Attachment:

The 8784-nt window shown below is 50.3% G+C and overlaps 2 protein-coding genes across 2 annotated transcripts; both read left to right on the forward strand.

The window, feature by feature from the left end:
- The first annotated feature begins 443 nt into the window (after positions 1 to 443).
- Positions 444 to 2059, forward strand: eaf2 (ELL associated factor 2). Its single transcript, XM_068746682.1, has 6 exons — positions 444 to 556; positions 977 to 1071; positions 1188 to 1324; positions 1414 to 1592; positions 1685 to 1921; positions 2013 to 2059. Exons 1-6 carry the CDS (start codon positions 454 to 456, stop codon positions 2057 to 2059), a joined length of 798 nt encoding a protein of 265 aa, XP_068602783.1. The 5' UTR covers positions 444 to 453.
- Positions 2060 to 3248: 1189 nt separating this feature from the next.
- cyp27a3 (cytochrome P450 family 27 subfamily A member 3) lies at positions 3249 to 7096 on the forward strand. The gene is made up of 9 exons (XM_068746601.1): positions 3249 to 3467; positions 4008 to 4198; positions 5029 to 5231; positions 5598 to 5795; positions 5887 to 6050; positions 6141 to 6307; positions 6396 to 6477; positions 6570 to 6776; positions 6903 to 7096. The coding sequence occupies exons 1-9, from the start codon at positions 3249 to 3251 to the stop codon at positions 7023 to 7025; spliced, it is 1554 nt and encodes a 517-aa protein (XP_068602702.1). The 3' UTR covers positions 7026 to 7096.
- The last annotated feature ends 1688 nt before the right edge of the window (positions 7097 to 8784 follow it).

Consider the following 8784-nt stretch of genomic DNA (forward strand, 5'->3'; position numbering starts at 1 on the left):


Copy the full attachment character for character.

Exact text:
The 8784-nt window shown below is 50.3% G+C and overlaps 2 protein-coding genes across 2 annotated transcripts; both read left to right on the forward strand.

The window, feature by feature from the left end:
- The first annotated feature begins 443 nt into the window (after positions 1 to 443).
- Positions 444 to 2059, forward strand: eaf2 (ELL associated factor 2). Its single transcript, XM_068746682.1, has 6 exons — positions 444 to 556; positions 977 to 1071; positions 1188 to 1324; positions 1414 to 1592; positions 1685 to 1921; positions 2013 to 2059. Exons 1-6 carry the CDS (start codon positions 454 to 456, stop codon positions 2057 to 2059), a joined length of 798 nt encoding a protein of 265 aa, XP_068602783.1. The 5' UTR covers positions 444 to 453.
- Positions 2060 to 3248: 1189 nt separating this feature from the next.
- cyp27a3 (cytochrome P450 family 27 subfamily A member 3) lies at positions 3249 to 7096 on the forward strand. The gene is made up of 9 exons (XM_068746601.1): positions 3249 to 3467; positions 4008 to 4198; positions 5029 to 5231; positions 5598 to 5795; positions 5887 to 6050; positions 6141 to 6307; positions 6396 to 6477; positions 6570 to 6776; positions 6903 to 7096. The coding sequence occupies exons 1-9, from the start codon at positions 3249 to 3251 to the stop codon at positions 7023 to 7025; spliced, it is 1554 nt and encodes a 517-aa protein (XP_068602702.1). The 3' UTR covers positions 7026 to 7096.
- The last annotated feature ends 1688 nt before the right edge of the window (positions 7097 to 8784 follow it).

Consider the following 8784-nt stretch of genomic DNA (forward strand, 5'->3'; position numbering starts at 1 on the left):